YEREVAN (RFE/RL)–Armenia’s Constitutional Court is expected to decide on Wednesday whether or not giving the ArmenTel operator exclusive rights on the country’s telecommunications network was against the basic law.
The Court on Tuesday continued proceedings on the appeal–filed by opposition factions in parliament–with leading opposition parliamentarians and government ministers making their case. The discussions will end on Wednesday morning–after which nine judges of the Court will meet behind the close doors to give their verdict.
At stake is an article of Armenia’s law on telecommunications upholding the ArmenTel monopoly. The company was privatized in late 1997 after Greece’s OTE corporation paid $142 million to buy 80 percent of its stake.
The 15-year exclusive rights were part of the deal. Artak Vartanian–the minister of postal service and telecommunications–said in his testimony: "The article [in question] does not contradict the constitution."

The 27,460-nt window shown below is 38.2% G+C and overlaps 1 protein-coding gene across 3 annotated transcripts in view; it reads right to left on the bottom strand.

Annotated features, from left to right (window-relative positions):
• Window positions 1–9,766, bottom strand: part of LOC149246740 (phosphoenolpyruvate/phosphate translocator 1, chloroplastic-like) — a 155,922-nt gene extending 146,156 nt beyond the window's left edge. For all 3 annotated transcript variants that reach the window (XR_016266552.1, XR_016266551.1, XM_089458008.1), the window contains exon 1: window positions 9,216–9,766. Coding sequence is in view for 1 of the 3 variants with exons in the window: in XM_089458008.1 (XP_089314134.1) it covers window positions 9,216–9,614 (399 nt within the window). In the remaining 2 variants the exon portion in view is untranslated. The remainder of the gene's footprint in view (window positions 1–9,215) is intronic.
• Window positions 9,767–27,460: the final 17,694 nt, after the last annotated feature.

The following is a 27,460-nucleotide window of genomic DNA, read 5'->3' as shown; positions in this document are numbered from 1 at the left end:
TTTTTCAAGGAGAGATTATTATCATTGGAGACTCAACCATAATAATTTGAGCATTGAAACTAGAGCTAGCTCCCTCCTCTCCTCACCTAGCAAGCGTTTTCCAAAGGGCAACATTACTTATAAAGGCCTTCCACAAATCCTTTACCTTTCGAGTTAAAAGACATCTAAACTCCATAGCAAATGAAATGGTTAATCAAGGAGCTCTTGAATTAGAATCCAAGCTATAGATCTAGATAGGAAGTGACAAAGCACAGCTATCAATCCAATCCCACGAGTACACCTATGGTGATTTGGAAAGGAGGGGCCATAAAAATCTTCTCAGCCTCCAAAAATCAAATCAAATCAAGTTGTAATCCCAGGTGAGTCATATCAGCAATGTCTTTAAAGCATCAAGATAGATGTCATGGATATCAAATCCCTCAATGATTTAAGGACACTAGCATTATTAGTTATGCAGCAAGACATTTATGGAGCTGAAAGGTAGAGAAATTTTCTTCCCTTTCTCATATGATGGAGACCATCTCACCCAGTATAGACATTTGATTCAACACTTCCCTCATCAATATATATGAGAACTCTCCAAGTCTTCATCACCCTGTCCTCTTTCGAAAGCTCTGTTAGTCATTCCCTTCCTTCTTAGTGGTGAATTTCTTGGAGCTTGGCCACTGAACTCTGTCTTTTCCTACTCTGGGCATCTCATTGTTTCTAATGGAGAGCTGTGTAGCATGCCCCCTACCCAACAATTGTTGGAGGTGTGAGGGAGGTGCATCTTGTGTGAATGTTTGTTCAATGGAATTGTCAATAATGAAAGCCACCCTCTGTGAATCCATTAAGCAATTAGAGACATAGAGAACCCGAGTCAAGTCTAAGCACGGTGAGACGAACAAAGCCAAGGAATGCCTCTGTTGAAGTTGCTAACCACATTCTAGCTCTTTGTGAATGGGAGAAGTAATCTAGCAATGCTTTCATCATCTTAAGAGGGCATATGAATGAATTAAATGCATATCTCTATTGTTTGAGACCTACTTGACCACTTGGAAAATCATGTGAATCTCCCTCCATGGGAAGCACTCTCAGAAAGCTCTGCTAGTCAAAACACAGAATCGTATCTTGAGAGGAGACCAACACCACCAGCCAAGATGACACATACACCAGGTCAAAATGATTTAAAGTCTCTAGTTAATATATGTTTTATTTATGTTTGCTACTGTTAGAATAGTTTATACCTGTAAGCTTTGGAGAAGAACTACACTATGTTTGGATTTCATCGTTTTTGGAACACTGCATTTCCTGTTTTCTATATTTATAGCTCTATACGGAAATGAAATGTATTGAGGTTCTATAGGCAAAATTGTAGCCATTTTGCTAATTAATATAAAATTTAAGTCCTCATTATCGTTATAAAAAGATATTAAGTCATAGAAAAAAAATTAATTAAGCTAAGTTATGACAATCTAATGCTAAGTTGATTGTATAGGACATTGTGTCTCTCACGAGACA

He denied that the controversial clause may hamper Armenia’s efforts to gain membership in the World Trade Organization–saying that "developing countries" can allow monopolist activities in their economies for "10 to 15 years." He said ArmenTel’s monopoly is not opposed by the European Union as the European Bank for Reconstruction and Developmen’s is preparing to buy 10 percent of the company’s stock.
But critics have said the exclusive rights contradict Article 8 of the constitution which states that "the state guarantees free economic competition." The opposition challenge followed ArmenTel’s decision to substantially increase its telephone charges effective as of mid-January.
The increase was scaled down by the OTE management after a wave of strong criticism in Armenia.